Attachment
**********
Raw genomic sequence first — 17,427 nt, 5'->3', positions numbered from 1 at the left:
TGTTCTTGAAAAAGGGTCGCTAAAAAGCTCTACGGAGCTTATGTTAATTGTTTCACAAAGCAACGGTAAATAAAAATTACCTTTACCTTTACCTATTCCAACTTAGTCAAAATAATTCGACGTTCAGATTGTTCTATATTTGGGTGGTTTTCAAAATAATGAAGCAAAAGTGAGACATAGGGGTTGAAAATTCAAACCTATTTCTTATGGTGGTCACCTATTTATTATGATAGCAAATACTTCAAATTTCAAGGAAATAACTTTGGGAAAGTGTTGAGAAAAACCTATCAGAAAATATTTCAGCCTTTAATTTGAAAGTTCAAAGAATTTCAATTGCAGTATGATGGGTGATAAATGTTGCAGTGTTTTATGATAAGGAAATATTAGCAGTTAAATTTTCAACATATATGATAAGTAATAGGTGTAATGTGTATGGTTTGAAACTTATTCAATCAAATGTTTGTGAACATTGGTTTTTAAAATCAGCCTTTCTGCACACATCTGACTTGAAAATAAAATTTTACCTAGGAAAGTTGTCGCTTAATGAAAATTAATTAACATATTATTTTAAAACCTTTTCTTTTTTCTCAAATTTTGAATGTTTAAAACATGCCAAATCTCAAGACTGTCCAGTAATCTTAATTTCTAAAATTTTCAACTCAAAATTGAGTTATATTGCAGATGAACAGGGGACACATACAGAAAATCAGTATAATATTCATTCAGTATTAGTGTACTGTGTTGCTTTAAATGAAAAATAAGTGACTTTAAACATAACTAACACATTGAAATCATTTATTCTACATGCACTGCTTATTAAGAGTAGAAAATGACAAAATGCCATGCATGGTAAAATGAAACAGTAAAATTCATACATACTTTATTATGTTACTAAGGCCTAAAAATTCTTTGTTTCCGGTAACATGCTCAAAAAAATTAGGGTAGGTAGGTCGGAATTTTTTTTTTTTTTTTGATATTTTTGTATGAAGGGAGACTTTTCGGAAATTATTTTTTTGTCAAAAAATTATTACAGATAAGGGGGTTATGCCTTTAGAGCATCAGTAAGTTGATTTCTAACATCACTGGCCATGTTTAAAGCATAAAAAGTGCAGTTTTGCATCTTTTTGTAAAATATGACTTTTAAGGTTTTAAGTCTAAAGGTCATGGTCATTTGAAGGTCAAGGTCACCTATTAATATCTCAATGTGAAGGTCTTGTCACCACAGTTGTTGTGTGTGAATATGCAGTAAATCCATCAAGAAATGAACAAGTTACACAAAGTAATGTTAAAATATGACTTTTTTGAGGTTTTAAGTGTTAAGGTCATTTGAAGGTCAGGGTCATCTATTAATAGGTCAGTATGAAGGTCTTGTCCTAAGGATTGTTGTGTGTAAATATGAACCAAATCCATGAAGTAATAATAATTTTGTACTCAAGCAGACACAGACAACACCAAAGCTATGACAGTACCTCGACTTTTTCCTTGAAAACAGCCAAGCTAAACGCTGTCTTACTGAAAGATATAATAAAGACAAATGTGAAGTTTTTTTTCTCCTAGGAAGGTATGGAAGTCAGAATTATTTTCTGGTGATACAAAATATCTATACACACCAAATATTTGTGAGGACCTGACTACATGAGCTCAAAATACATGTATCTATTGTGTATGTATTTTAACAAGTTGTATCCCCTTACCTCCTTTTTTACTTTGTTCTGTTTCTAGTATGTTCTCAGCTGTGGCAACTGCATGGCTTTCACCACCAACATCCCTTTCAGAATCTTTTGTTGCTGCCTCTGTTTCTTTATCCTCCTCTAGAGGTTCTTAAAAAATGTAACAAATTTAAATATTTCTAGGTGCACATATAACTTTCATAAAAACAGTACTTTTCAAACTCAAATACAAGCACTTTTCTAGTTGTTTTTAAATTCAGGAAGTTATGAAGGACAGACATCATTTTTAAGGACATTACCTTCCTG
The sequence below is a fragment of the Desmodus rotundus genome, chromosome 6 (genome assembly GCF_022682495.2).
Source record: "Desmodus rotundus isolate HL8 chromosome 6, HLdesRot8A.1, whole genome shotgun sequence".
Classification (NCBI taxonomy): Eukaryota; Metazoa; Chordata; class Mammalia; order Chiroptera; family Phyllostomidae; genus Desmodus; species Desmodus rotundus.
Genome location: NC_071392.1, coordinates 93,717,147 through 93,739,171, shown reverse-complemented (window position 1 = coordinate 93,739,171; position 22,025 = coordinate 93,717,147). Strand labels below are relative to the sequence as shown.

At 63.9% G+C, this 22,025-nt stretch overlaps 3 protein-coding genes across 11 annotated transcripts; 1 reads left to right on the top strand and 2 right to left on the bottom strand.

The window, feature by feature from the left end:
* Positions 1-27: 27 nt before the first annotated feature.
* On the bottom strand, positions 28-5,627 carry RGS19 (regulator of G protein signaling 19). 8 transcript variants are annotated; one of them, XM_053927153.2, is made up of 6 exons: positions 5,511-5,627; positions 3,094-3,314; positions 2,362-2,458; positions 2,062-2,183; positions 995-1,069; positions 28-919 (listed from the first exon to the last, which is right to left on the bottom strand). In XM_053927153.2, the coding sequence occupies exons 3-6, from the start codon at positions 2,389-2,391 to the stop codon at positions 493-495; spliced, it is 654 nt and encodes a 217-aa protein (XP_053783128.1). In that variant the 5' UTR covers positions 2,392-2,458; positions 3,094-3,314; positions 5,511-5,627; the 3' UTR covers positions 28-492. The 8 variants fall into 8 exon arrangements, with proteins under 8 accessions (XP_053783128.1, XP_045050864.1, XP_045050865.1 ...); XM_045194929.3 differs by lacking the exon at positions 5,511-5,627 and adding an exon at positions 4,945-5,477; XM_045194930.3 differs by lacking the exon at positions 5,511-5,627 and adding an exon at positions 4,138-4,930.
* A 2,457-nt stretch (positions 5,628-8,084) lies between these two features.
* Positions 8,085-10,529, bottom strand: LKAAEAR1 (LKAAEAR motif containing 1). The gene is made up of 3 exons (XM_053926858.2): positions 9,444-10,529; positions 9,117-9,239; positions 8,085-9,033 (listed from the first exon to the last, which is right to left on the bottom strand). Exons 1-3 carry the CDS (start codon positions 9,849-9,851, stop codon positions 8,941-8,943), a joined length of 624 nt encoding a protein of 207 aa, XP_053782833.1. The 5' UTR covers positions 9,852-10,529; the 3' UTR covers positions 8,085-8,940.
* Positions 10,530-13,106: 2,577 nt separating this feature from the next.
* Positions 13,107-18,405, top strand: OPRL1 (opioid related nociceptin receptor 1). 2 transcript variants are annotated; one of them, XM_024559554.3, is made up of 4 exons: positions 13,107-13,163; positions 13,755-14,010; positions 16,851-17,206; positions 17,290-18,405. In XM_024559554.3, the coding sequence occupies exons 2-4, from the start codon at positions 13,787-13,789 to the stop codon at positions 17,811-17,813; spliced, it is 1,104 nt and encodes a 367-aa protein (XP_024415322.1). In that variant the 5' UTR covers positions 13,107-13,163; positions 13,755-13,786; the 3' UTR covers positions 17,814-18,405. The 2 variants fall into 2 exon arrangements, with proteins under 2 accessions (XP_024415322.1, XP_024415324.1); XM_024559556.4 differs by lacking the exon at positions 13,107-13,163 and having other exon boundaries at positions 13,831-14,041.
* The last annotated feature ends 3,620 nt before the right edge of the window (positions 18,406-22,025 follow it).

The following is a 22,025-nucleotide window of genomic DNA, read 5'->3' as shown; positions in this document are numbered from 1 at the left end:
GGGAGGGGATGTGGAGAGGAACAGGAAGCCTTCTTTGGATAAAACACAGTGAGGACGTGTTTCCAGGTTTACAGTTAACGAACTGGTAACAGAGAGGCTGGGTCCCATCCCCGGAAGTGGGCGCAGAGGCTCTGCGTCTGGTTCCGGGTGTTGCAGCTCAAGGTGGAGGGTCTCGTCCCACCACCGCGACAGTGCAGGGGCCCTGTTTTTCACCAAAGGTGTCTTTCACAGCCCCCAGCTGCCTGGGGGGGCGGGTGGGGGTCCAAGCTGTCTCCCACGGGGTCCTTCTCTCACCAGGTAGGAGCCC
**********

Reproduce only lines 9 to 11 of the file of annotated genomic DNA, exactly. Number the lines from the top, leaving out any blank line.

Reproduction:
* Positions 1-27: 27 nt before the first annotated feature.
* On the bottom strand, positions 28-5,627 carry RGS19 (regulator of G protein signaling 19). 8 transcript variants are annotated; one of them, XM_053927153.2, is made up of 6 exons: positions 5,511-5,627; positions 3,094-3,314; positions 2,362-2,458; positions 2,062-2,183; positions 995-1,069; positions 28-919 (listed from the first exon to the last, which is right to left on the bottom strand). In XM_053927153.2, the coding sequence occupies exons 3-6, from the start codon at positions 2,389-2,391 to the stop codon at positions 493-495; spliced, it is 654 nt and encodes a 217-aa protein (XP_053783128.1). In that variant the 5' UTR covers positions 2,392-2,458; positions 3,094-3,314; positions 5,511-5,627; the 3' UTR covers positions 28-492. The 8 variants fall into 8 exon arrangements, with proteins under 8 accessions (XP_053783128.1, XP_045050864.1, XP_045050865.1 ...); XM_045194929.3 differs by lacking the exon at positions 5,511-5,627 and adding an exon at positions 4,945-5,477; XM_045194930.3 differs by lacking the exon at positions 5,511-5,627 and adding an exon at positions 4,138-4,930.
* A 2,457-nt stretch (positions 5,628-8,084) lies between these two features.